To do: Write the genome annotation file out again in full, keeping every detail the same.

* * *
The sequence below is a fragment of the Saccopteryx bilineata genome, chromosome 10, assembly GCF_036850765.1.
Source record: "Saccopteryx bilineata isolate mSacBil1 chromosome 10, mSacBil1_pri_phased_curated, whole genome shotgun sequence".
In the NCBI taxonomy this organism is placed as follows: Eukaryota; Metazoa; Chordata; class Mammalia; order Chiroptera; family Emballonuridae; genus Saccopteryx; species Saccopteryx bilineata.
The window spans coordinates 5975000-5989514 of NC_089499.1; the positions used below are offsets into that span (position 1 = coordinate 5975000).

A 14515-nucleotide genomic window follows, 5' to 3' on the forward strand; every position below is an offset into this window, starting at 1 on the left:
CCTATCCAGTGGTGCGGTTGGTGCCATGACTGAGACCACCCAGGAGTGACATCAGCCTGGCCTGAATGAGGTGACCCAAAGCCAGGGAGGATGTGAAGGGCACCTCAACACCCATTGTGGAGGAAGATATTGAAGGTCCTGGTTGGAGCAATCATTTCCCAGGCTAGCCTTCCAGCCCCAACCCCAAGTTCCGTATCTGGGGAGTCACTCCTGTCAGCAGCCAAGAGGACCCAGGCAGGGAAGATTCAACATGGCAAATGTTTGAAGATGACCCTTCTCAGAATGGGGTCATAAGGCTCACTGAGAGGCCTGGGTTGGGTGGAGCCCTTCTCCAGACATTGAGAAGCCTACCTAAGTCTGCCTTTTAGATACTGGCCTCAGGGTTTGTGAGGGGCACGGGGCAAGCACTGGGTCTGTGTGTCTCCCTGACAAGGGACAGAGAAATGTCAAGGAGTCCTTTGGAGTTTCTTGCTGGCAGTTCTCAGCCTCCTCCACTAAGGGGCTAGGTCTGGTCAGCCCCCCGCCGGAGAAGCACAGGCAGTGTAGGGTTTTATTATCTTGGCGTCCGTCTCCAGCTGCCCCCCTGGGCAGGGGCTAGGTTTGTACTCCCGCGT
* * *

The sequence below is a fragment of the Saccopteryx bilineata genome, chromosome 10, assembly GCF_036850765.1.
Source record: "Saccopteryx bilineata isolate mSacBil1 chromosome 10, mSacBil1_pri_phased_curated, whole genome shotgun sequence".
In the NCBI taxonomy this organism is placed as follows: Eukaryota; Metazoa; Chordata; class Mammalia; order Chiroptera; family Emballonuridae; genus Saccopteryx; species Saccopteryx bilineata.
The window spans coordinates 5975000-5989514 of NC_089499.1; the positions used below are offsets into that span (position 1 = coordinate 5975000).

A 14515-nucleotide genomic window follows, 5' to 3' on the forward strand; every position below is an offset into this window, starting at 1 on the left:
CCTATCCAGTGGTGCGGTTGGTGCCATGACTGAGACCACCCAGGAGTGACATCAGCCTGGCCTGAATGAGGTGACCCAAAGCCAGGGAGGATGTGAAGGGCACCTCAACACCCATTGTGGAGGAAGATATTGAAGGTCCTGGTTGGAGCAATCATTTCCCAGGCTAGCCTTCCAGCCCCAACCCCAAGTTCCGTATCTGGGGAGTCACTCCTGTCAGCAGCCAAGAGGACCCAGGCAGGGAAGATTCAACATGGCAAATGTTTGAAGATGACCCTTCTCAGAATGGGGTCATAAGGCTCACTGAGAGGCCTGGGTTGGGTGGAGCCCTTCTCCAGACATTGAGAAGCCTACCTAAGTCTGCCTTTTAGATACTGGCCTCAGGGTTTGTGAGGGGCACGGGGCAAGCACTGGGTCTGTGTGTCTCCCTGACAAGGGACAGAGAAATGTCAAGGAGTCCTTTGGAGTTTCTTGCTGGCAGTTCTCAGCCTCCTCCACTAAGGGGCTAGGTCTGGTCAGCCCCCCGCCGGAGAAGCACAGGCAGTGTAGGGTTTTATTATCTTGGCGTCCGTCTCCAGCTGCCCCCCTGGGCAGGGGCTAGGTTTGTACTCCCGCGT